The relationship of human papillomavirus positivity with tumor characteristics in an Irish penile cancer population
Keywords:Squamous cell carcinoma, Penile cancer, Human papilloma virus, p16INK4a
Introduction: Penile cancer is a rare malignancy, with a European-wide annual incidence rate of 1/100 000 males. Approximately one-third of cases are attributable to human papillomavirus (HPV) infection. p16INK4a is a recognized surrogate marker for HPV infection in penile cancer. University Hospital Waterford (UHW) is the national referral center for penile cancer in Ireland. We report the prevalence of HPV infection and histological characteristics of an Irish penile cancer cohort using p16INK4a as a surrogate marker.
Methods: Patients who attended UHW for penile cancer surgery between June 2015 and November 2020 were entered into a prospectively maintained database. Clinical, histopathological, and outcome data were collected.
Results: Over the study period, 70 patients with a histological diagnosis of penile squamous cell carcinoma had staining for p16INK4a, of whom 64% were positive. p16INK4a-positive patients were significantly younger at diagnosis, with a mean age of 61±15 years compared to 68±12 (p <0.05). Of note, 97% of tumors with high-risk histology were p16INK4a-positive (p<0.001). p16INK4a positivity was more prevalent among higher-grade tumors (p<0.02). Interestingly, p16INK4a status was not associated with recurrence-free or overall survival.
Conclusions: Our data is representative of the Irish landscape in penile cancer over the last five years. Using p16INK4a staining, we demonstrate a high rate of HPV prevalence in penile cancer cases in our patient cohort, which is associated with prognostically worse tumor subtypes. This would suggest that HPV vaccination of adolescent boys is a useful public health intervention in preventing penile cancer in the Irish male population.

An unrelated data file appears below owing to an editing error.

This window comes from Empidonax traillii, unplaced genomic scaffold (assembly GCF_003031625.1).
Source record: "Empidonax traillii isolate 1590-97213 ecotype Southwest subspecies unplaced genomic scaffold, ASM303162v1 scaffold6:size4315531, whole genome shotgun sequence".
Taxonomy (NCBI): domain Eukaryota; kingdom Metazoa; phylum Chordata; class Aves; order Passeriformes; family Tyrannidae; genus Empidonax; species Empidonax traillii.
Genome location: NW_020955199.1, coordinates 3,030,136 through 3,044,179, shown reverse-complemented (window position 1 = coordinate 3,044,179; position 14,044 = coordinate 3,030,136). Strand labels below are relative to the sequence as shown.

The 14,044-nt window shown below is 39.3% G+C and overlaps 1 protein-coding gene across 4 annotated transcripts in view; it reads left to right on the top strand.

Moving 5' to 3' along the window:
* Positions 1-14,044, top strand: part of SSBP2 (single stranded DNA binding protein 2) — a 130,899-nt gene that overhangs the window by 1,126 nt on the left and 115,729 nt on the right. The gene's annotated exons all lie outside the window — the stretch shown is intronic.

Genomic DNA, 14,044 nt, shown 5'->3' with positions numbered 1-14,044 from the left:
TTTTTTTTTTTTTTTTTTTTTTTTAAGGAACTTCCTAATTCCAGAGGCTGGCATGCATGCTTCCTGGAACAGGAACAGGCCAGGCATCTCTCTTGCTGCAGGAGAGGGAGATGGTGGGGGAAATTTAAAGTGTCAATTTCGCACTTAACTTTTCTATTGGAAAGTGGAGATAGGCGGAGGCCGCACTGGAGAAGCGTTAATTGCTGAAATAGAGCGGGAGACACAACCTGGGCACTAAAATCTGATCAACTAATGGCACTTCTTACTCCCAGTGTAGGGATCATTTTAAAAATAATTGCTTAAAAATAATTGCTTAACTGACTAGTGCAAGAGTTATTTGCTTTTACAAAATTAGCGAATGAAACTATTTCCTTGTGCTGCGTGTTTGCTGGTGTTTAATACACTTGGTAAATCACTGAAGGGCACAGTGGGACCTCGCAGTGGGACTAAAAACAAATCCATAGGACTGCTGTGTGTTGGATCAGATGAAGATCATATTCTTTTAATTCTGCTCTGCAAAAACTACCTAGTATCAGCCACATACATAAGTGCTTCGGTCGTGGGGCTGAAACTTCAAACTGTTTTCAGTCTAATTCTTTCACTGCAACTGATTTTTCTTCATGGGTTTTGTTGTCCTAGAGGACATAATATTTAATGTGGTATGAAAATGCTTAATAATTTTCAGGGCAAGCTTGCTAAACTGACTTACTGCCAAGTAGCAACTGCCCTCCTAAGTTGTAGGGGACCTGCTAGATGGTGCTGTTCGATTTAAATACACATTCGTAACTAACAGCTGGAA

How to Cite
You, the Author(s), assign your copyright in and to the Article to the Canadian Urological Association. This means that you may not, without the prior written permission of the CUA:
- Post the Article on any Web site
- Translate or authorize a translation of the Article
- Copy or otherwise reproduce the Article, in any format, beyond what is permitted under Canadian copyright law, or authorize others to do so
- Copy or otherwise reproduce portions of the Article, including tables and figures, beyond what is permitted under Canadian copyright law, or authorize others to do so.
The CUA encourages use for non-commercial educational purposes and will not unreasonably deny any such permission request.
You retain your moral rights in and to the Article. This means that the CUA may not assert its copyright in such a way that would negatively reflect on your reputation or your right to be associated with the Article.
The CUA also requires you to warrant the following:
- That you are the Author(s) and sole owner(s), that the Article is original and unpublished and that you have not previously assigned copyright or granted a licence to any other third party;
- That all individuals who have made a substantive contribution to the article are acknowledged;
- That the Article does not infringe any proprietary right of any third party and that you have received the permissions necessary to include the work of others in the Article; and
- That the Article does not libel or violate the privacy rights of any third party.